As much as this series breaks gender roles in that it has Cassie trying to save Pritkin, I still find myself caught up in the will they or won't they question.  And there's Mircea to consider, though I now think looks less viable after his demand for an army.  All of that being said, I am firmly team Pritkin and I think it's time for Chance to stop dangling that particular carrot in front of her readers. I know that many feel that the journey is what we should enjoy but I am journeyed out and this is book seven for crying out loud. Chance has built this up for too long and now, no matter what happens between Pritkin and Cassie, it cannot possibly live up to the hype.

In order to draw this story out, not only did Cassie have to do battle with the fae but with other Pythias. This came out of absolutely nowhere and read like the cheap device that it is. Why exactly did Gertie, who is from the 19th century, suddenly get so interested in what Cassie was up to?  It's not like this is the first time Cassie has meddled in the past. What happened to the so-called professional courtesy and trust that the present Pythia os doing what she has to, to ensure the world doesn't end? Cassie keeps saying that she doesn't have time to explain and I think the truth is that she doesn't make time to explain because that would have ruined the block that Karen Chance wanted to create.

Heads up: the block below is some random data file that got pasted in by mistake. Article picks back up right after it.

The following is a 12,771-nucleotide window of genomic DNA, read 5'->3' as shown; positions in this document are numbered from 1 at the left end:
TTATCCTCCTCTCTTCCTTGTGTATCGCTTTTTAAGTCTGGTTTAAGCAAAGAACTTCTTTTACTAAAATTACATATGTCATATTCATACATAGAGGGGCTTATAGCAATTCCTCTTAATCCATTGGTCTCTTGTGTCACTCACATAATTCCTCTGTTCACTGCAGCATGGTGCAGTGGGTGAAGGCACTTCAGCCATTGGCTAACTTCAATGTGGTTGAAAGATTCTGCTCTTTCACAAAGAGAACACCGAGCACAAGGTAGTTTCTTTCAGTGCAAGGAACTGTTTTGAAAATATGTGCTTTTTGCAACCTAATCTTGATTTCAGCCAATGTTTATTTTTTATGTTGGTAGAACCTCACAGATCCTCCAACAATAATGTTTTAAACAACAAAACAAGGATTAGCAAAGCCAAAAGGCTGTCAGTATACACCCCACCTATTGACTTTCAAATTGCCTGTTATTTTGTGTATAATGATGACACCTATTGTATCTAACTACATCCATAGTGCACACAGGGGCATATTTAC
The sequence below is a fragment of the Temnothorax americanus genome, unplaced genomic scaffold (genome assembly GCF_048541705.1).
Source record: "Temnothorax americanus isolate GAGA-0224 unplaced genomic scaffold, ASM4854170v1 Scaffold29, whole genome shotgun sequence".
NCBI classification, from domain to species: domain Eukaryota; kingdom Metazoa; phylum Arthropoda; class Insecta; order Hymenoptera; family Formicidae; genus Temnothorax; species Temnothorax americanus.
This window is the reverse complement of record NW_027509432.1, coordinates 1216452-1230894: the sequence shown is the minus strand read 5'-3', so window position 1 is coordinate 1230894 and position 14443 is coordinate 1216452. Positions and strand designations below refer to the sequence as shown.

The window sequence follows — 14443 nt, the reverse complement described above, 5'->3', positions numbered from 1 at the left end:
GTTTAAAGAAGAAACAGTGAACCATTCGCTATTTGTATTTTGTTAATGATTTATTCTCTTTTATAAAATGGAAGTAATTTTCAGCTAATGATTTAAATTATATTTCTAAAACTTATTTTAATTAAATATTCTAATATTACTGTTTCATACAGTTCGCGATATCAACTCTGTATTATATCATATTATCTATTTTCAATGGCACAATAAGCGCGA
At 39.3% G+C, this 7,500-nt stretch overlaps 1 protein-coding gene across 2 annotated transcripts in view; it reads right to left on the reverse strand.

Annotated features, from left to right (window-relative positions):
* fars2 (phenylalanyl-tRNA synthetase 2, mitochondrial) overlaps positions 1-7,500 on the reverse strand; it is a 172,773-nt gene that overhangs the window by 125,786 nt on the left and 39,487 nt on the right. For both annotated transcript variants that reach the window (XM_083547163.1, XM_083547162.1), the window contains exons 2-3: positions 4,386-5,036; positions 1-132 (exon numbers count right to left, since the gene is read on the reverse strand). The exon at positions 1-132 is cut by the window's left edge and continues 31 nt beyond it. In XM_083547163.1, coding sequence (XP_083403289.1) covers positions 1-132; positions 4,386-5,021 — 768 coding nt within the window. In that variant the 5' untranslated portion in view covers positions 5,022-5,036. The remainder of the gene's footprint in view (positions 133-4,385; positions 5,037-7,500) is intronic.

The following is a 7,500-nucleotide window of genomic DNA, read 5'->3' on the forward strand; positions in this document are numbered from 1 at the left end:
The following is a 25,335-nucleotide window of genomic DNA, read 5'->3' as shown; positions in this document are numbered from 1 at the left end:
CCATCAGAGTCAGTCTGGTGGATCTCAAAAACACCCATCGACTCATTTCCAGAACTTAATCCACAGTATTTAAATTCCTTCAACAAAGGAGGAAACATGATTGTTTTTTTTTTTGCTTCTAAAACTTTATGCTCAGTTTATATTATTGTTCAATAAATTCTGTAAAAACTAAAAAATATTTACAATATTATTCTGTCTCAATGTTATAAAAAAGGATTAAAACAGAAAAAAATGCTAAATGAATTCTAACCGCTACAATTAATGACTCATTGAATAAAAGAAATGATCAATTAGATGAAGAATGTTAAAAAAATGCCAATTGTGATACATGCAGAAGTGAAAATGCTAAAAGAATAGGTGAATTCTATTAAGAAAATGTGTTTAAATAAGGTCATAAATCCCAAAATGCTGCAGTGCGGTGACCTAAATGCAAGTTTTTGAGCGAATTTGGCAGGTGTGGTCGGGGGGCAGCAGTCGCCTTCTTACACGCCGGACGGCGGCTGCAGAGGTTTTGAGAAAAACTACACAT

The best new character in a long time is Rhea.  She starts off very timid and absolutely worships Cassie.  Because Rhea has had some training, she actually knows more about the history and the power than Cassie and so the two form a fast friendship.  What no one knows is that Rhea is even closer to Agnes than anyone ever imagined and it's this revelation that helps cement Cassie's desire to be independent.  Then there's Marco, who isn't new but certainly gets more page time than ever before and it looks like his loyalty might well be to Cassie.  He willingly puts himself in harms way and thus teaches Cassie that as much as she puts herself in the line of fire, people will one day be willing to do the same for her and not because she is Pythia but because she is worthy of the sacrifice.